Know Your Dystopias: Fitter, Happier, More Productive – Daniel Boone Regional Library

Know Your Dystopias: Fitter, Happier, More Productive

“Fitter, happier, more productive
Comfortable
Not drinking too much
Regular exercise at the gym
Three days a week
Getting on better with your associate employee contemporaries”

Radiohead, “Fitter Happier”

If you want to get a glimpse of a real life dystopia not far from your home, I suggest you visit a gym in the first couple months of the year. Gym memberships notoriously spike around the new year, and it isn’t pretty. It’s like “Mad Max,” except instead of everyone battling it out for water, they’re fighting over the last available treadmill. The year’s end is often a marker that prompts people to look back at the year with regret and that regret motivates them to get a gym membership or do other crazy things. 

The desire for self improvement and the pursuit of our best selves is not a bad thing, but if you aren’t careful it can take an unfortunate turn. We’re probably all Postmortal book coveraware of the disastrous effects of eating disorders and examples of grotesque plastic surgery misadventures. Writers of dystopian fiction have explored this dark turn in various attempts to “be our best” — the pursuit of longevity, beauty and perfection. Utopian society is supposed to be the ideal society, so it is interesting to explore how a myopic pursuit of perfection could lead to the opposite result. Here are some examples of books that explore unfortunate consequences stemming from the pursuit of some of the very same goals we might put on our list of New Year’s resolutions.

The toll of the years on our bodies is one of the things that gets people to the gym. It’s inevitable, it happens to us all and yet we all fight it. The satirical novel “The Postmortal” is set in a world where a cure for aging has been discovered. What could go wrong? Government euthanasia programs and a new religious cult, for starters.

The graphic novel “Upgrade Soul” also explores the desire for prolonged life. In this case a married couple decides to try an experimental Upgrade Soul book coverrejuvenation procedure. Unfortunately the results are disfigured, highly intelligent versions of themselves.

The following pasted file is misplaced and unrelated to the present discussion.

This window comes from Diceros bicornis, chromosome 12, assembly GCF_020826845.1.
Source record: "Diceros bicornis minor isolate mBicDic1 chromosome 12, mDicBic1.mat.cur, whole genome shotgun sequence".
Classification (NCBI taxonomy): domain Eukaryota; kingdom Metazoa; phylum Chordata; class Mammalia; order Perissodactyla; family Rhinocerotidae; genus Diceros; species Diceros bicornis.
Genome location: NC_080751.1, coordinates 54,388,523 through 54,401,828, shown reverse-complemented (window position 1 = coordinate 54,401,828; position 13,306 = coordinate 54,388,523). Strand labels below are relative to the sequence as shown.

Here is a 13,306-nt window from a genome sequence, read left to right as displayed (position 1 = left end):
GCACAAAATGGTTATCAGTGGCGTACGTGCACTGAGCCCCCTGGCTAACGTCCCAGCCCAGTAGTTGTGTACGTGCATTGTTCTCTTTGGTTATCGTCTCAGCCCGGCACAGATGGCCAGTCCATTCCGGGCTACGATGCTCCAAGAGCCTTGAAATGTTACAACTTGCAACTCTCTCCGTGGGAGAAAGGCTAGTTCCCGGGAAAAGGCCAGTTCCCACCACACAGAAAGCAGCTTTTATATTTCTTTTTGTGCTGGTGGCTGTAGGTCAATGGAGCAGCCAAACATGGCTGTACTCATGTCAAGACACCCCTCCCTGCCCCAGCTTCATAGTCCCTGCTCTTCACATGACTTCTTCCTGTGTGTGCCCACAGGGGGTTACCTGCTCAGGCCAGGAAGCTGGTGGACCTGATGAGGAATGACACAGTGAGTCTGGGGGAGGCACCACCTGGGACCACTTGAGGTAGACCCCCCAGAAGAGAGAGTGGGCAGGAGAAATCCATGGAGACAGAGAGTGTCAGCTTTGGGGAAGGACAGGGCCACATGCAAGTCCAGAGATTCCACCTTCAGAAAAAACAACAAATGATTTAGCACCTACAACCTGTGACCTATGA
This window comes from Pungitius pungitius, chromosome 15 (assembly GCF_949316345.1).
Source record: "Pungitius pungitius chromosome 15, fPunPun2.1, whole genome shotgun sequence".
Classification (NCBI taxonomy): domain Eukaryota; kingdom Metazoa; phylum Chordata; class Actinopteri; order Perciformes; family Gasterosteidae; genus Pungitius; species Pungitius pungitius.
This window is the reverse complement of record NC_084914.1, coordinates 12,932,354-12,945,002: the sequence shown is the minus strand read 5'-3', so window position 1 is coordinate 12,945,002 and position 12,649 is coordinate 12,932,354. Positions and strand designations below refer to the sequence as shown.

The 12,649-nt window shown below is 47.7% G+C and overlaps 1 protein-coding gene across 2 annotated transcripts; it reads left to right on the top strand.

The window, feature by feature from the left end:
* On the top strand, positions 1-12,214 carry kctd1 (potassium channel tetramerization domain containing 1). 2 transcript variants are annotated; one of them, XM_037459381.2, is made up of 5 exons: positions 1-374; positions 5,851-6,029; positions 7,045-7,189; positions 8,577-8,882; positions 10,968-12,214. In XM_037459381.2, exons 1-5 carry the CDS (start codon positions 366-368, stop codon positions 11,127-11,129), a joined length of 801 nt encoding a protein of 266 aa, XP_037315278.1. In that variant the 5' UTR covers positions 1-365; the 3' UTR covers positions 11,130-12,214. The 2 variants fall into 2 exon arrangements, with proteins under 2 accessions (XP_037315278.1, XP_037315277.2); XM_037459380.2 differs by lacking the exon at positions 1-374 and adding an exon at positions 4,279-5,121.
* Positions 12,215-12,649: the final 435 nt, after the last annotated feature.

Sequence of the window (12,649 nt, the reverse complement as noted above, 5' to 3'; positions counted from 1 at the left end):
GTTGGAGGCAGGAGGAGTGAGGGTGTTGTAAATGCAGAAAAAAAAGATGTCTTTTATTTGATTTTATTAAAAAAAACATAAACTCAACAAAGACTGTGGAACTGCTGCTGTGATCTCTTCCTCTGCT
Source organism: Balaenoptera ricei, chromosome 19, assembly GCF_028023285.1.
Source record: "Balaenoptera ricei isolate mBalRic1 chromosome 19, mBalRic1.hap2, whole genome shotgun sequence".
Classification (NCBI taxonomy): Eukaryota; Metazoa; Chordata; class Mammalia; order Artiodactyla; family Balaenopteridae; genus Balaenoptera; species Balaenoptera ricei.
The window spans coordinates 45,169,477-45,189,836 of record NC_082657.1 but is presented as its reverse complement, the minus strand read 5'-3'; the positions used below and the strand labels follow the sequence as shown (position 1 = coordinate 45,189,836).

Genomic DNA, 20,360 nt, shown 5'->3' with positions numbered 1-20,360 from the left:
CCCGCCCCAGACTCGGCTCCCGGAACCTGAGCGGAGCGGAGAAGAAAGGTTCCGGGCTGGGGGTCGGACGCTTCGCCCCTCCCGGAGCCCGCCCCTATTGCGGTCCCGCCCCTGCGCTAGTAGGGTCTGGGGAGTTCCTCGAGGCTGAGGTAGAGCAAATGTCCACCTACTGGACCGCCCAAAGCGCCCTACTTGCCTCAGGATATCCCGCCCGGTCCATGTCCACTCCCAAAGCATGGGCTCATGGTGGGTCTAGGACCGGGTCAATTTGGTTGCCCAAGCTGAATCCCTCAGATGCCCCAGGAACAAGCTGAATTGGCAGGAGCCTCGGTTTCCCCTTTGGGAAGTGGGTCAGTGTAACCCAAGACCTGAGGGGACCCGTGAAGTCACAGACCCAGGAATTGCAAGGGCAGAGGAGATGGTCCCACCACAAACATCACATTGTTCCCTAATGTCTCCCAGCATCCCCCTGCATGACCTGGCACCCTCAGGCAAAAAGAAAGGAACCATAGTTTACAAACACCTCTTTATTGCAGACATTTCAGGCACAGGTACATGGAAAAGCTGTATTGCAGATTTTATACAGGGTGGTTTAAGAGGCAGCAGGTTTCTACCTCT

I’ll have to be cryptic to avoid spoilers for “Never Let Me Go.” Let’s just say as the main character reminisces about her idyllic childhood at a private school she uncovers the unsettling true purpose of the school and her role in society.

A popular New Year’s resolution is to meet society’s standards of beauty, which are often unrealistic. In the young adult series “Uglies” children are considered uglies until they turn 16 and have surgery to turn them pretty. When one of the uglies runs away just before her sixteenth birthday, a friend is forced to track her down so they can both be “made pretty.”

Only Ever Yours” is another young adult book about societal pressures for beauty. Here women are manufactured by genetic engineers and taught in special schools that “where women are created for the pleasure of men, beauty is the first duty of every girl.”

Only Ever Yours book cover

What if you lived in a society obsessed with physical beauty and there was a sexually transmitted disease that could make you perfectly beautiful? That is the disturbing premise of the series, “The Beauty.” I’m sure it’s not a surprise to learn there are some terrible consequences from this development.

We all have bad habits we’d like to change and impulses we’d like to control. “A Clockwork Orange” chronicles a very aggressive approach to reforming criminal impulses and a dubious take on behavioral psychology. This effort at improvement works a little too well.

Brave New World book coverWhat if we collectively achieved this pursuit of perfection?  Where could that takes us? I’ll let Mustapha Mond, the “World Controller” from the classic novel “Brave New World” handle that one: “The world’s stable now. People are happy; they get what they want, and they never want what they can’t get. They’re well off; they’re safe; they’re never ill; they’re not afraid of death; they’re blissfully ignorant of passion and old age; they’re plagued with no mothers or fathers; they’ve got no wives, or children, or lovers they feel strongly about; they’re so conditioned that they practically can’t help behaving as they ought to behave.” Sounds absolutely perfect, doesn’t it?

As this year comes to a close take some time to reflect. If you find room for improvement in your life, do not hesitate to improve, but you should also cut yourself some slack. As these books illustrate, if you get carried away things could go haywire. Happy New Year!

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